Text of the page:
Test Appalachian Voices Citizen Enforcement Page

Mine Map Tool User Guide

Welcome to the Appalachian Voices Citizen Enforcement page! Above, you see a map of mining throughout Appalachia. The map itself is a product of ArcGIS online. GIS stands for Geographic Information Systems, a tool that permits data to be organized spatially into maps.

First, to view the map in full, click view larger map, in blue on the lower left-hand side.

To manipulate the data and map follow the instructions below:

First, let’s start small by simply changing the basemap. A basemap is simply a background context of your location. To change the basemap, click the button with four squares on the right-hand side of the map (shown to the right). Here, you can click a variety of backgrounds for your data depending on what you wish to show, from everything from topography to simple state boundaries.

On the right-hand side are the plus, home, and minus buttons.

The plus button acts as a zoom function, while the minus button acts to zoom out. By simply clicking and dragging within the map, you can manipulate your view of the data. As you zoom in and out, you will see the scale button change (shown to the right). If you zoom too far in or out and are unable to return to the original point of reference, press the home button (the little house), to reorient yourself.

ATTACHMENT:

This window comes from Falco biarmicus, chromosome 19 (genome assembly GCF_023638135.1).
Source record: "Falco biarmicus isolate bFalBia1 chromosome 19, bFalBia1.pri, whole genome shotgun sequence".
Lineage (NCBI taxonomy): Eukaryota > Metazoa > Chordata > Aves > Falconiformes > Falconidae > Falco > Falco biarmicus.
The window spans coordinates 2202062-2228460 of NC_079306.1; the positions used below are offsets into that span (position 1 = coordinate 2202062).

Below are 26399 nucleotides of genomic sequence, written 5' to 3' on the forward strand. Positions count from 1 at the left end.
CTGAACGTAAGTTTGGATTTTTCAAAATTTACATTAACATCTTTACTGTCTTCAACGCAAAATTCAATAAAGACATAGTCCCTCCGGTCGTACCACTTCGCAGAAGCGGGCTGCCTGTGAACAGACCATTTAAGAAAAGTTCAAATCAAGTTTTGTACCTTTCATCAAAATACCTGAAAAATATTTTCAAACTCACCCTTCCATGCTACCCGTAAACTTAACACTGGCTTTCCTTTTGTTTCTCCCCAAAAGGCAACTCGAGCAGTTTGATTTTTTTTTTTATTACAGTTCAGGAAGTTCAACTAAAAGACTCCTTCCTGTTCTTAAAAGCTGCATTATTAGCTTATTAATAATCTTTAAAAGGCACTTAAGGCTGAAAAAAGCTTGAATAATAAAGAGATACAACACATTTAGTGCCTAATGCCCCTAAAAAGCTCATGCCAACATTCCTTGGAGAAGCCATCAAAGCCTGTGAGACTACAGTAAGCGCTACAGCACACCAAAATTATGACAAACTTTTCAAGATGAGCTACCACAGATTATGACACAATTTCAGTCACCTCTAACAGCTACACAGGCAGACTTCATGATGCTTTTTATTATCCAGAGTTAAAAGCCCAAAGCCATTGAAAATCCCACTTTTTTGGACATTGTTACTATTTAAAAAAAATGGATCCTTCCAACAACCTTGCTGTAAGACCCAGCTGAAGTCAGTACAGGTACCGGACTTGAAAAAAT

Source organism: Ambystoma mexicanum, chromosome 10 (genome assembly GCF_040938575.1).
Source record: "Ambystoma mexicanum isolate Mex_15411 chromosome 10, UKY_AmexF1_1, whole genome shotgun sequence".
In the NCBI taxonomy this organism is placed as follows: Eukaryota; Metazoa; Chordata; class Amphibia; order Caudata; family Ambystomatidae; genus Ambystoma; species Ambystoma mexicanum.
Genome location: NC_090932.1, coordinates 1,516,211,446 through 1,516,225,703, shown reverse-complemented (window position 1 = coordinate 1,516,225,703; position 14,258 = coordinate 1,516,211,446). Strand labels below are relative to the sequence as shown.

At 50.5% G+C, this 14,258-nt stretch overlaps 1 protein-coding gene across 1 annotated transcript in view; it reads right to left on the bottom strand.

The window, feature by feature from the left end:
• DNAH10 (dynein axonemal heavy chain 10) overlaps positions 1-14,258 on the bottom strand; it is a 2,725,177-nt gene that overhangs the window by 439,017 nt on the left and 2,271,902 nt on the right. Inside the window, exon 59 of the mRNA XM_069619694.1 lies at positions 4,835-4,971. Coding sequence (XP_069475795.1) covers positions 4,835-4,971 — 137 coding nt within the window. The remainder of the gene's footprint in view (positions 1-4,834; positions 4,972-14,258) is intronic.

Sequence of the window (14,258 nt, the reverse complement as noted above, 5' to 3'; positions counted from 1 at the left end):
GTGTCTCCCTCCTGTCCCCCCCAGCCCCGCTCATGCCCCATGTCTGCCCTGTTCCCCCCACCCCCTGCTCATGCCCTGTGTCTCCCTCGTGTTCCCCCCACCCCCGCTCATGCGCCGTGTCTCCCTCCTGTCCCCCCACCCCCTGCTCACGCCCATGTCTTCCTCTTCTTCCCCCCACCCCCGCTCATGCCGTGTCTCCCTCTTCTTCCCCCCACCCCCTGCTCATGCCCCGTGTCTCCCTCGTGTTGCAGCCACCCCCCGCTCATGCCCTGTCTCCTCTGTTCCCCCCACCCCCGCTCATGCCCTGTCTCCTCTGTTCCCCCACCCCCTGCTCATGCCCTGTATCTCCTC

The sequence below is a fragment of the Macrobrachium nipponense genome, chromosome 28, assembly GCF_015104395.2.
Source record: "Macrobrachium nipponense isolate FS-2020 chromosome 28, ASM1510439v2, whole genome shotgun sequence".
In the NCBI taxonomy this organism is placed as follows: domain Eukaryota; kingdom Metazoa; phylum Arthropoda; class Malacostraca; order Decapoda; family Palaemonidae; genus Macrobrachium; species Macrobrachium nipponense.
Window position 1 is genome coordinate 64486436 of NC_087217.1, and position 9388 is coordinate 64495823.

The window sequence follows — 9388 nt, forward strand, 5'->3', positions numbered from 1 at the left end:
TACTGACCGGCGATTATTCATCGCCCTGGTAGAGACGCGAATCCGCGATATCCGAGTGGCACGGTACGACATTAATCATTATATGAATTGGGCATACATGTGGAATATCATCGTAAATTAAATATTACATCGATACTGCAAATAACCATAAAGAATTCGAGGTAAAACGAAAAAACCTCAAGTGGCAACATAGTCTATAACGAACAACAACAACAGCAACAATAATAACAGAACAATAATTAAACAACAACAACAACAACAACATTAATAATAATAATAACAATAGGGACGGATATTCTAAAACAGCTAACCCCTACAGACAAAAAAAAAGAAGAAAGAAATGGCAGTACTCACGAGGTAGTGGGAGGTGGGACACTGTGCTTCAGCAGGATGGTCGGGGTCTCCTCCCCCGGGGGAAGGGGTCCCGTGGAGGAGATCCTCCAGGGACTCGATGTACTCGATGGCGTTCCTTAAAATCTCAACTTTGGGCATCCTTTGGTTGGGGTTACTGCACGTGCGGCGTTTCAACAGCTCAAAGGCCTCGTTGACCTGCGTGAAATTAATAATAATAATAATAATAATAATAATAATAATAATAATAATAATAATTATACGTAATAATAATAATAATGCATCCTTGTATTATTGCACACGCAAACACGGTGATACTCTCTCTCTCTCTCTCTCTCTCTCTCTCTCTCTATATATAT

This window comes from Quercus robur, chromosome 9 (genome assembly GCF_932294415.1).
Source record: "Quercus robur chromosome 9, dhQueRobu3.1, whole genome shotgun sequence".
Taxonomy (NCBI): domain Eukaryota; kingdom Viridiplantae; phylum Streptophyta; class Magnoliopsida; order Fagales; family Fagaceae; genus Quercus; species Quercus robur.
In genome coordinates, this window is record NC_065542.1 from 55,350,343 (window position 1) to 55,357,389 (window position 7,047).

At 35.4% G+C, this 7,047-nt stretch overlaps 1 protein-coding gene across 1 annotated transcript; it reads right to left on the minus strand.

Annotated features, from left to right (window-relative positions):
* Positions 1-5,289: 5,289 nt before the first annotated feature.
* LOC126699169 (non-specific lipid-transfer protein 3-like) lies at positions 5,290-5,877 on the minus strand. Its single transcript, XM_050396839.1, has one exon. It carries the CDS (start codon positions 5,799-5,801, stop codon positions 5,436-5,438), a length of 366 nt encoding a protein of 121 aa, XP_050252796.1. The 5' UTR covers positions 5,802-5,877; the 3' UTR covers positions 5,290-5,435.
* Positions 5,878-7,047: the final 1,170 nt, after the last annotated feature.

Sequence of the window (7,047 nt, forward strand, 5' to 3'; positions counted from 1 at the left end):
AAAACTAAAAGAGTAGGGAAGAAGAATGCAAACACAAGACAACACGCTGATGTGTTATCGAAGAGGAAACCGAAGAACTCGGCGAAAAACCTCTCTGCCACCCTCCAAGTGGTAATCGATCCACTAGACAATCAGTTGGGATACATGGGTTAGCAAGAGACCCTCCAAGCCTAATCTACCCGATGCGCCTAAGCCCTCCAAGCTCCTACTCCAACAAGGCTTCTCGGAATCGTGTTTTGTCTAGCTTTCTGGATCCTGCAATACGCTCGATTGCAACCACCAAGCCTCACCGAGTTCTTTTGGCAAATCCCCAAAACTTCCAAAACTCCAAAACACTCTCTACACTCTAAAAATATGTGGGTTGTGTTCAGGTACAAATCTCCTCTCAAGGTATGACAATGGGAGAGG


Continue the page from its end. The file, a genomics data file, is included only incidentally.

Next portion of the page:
To understand the information on the map, we will open the map legend. To do so, click the double arrow symbol in the top left corner.
You will then see a list of datasets, called layers, which is a dataset represented spatially. This photo to the right is an example of a layer turned on.

The blue check means that it is active. If you turn it off, the dataset fails to appear on the map. To check the symbol of the layer, click on the arrow to the right of the layer. A drop-down menu will appear, which will show that, in the case of Appalachia citizen enforcement data, the symbol is a black dot.

Other layers are organized with color by their attributes. Open, for instance, AllCoalMineOperations. When you open the legend, you see a legend of sublayers, which denote different characteristics of the coal mine operations.

In the case of this map, the following layers are included:
• Appalachia Citizen Enforcement Epicollect Data- The Appalachian Citizen Enforcements groups most recently collected data
• Appalachia Citizen Enforcement Data- Older water testing data submitted to www.ace-project.org
• West Virginia Mining Permit Body- The West Virginia Department of Environmental Protection surface mining permit layer
• Virginia Current Permits – the Virginia Department of Mines Minerals and Energy surface mining permit Layer
• Kentucky SMIS WGS84WM – The Kentucky Surface Mine Information System permit layer
• OSMRE All Coal Mine Operations- A coal mine layer maintained by the federal Office of Surface Mining Reclamation and Enforcement
• EPA ECHO database- A database of all water permits data in the nation maintained the Environmental Protection Agency